Universal Credit is failing those who are only just about managing, with women and black and minority ethnic (BME) households hit hardest of all, reveals analysis out this week.
Low-paid workers bear the brunt of austerity measures according to a review ahead of the budget by the Runnymede Trust and the Women's Budget Group.Click here to download the full press release, including data graphs
The analysis, which is collected on this Intersecting Inequalities website
, looks at the distributional impact of a series of changes to Universal Credit announced in 2015 and 2016. These include the cut to the work allowance, the two-child limit, the freeze in payment levels, removal of the family element and the change in the taper rate.
The analysis shows that:
- By April 2021 employed individuals who live in households claiming universal credit will be £1200 a year worse off than they would have been under the original UC system. 57% of the loss is due to the cut to the work allowance. Claimants not in work will be around £500 a year worse off.
Women will lose more than men: 2.2 million female claimants in employment would lose an average of £1,400 a year and 3.6 million female claimants not in employment would lose an average £600 a year .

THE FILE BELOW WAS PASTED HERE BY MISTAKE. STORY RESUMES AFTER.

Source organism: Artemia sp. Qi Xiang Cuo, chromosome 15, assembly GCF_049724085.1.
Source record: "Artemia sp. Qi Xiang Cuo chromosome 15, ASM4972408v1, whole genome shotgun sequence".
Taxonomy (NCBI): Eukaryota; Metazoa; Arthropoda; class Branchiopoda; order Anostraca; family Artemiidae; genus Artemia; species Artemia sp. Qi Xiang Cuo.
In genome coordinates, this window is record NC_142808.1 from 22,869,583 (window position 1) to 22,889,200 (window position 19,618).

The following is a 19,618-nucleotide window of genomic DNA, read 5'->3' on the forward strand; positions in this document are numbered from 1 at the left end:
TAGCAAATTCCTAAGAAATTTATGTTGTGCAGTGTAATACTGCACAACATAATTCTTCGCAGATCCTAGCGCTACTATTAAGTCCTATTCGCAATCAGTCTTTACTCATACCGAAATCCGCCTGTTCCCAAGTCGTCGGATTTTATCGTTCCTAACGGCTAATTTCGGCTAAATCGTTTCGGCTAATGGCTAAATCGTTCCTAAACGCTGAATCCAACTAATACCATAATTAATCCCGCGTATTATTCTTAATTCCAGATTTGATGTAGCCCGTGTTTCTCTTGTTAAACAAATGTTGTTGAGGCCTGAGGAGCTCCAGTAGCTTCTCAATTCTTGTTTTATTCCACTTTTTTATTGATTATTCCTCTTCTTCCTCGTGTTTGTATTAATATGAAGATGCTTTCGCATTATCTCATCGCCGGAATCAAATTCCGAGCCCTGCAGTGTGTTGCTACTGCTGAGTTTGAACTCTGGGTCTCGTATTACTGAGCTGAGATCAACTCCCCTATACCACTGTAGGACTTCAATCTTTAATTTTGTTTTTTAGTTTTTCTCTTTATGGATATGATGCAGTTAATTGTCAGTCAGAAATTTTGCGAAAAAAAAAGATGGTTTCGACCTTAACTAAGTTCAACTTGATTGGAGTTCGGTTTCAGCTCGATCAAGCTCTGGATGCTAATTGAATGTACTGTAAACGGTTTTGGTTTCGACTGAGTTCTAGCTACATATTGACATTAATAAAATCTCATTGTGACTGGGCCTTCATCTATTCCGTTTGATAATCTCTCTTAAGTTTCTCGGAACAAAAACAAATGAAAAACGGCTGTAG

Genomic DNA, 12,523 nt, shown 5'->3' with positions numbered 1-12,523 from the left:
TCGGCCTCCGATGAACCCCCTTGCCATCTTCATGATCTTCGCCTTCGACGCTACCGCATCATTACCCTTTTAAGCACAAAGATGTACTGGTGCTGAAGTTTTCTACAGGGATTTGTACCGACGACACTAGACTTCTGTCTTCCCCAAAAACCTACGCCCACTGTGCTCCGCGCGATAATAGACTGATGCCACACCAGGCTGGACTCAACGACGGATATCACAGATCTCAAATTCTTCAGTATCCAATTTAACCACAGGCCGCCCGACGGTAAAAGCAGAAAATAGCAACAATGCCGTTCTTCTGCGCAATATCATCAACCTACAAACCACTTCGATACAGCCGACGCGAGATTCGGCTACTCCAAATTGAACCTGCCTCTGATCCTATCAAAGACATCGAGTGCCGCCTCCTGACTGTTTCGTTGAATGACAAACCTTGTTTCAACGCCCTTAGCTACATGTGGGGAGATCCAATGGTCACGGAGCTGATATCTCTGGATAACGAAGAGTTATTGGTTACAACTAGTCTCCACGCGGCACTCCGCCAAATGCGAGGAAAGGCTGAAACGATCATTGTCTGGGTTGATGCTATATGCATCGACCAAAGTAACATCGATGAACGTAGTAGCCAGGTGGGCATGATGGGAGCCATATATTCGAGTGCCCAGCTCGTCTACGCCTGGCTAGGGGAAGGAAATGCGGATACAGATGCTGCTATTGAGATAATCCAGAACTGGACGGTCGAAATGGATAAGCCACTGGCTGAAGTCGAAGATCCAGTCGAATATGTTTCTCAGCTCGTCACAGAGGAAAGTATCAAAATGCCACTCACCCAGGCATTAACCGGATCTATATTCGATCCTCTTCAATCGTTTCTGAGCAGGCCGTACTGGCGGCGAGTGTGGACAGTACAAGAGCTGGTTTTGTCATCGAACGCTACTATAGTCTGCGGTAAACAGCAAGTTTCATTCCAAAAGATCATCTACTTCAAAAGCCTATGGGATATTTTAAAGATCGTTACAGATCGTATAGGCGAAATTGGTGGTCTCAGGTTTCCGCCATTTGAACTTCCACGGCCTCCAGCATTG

Black employed women are set tol ose the most, around £1500 a year
- Families with children will be worse off than households without children. 760,000 families with three or more children will be on average £2,600 a year worse off
The changes in Universal Credit come on top of a series of other cuts and changes to the benefit and tax system which have disproportionately affected women, and black and minority ethnic (BME) women in particular.
For more information click here to download the full press release.
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